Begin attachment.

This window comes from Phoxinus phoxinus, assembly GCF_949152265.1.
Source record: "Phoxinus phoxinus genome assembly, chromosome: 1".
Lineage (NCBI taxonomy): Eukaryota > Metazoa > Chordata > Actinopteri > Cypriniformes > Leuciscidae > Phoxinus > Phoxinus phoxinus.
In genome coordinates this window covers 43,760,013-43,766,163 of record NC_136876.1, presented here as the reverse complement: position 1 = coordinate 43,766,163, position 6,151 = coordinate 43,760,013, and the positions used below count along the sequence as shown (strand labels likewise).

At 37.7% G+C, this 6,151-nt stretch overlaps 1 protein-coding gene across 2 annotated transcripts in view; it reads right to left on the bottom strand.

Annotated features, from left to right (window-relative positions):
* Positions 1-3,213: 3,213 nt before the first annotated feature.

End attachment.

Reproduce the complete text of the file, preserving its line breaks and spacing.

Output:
This window comes from Phoxinus phoxinus, assembly GCF_949152265.1.
Source record: "Phoxinus phoxinus genome assembly, chromosome: 1".
Lineage (NCBI taxonomy): Eukaryota > Metazoa > Chordata > Actinopteri > Cypriniformes > Leuciscidae > Phoxinus > Phoxinus phoxinus.
In genome coordinates this window covers 43,760,013-43,766,163 of record NC_136876.1, presented here as the reverse complement: position 1 = coordinate 43,766,163, position 6,151 = coordinate 43,760,013, and the positions used below count along the sequence as shown (strand labels likewise).

At 37.7% G+C, this 6,151-nt stretch overlaps 1 protein-coding gene across 2 annotated transcripts in view; it reads right to left on the bottom strand.

Annotated features, from left to right (window-relative positions):
* Positions 1-3,213: 3,213 nt before the first annotated feature.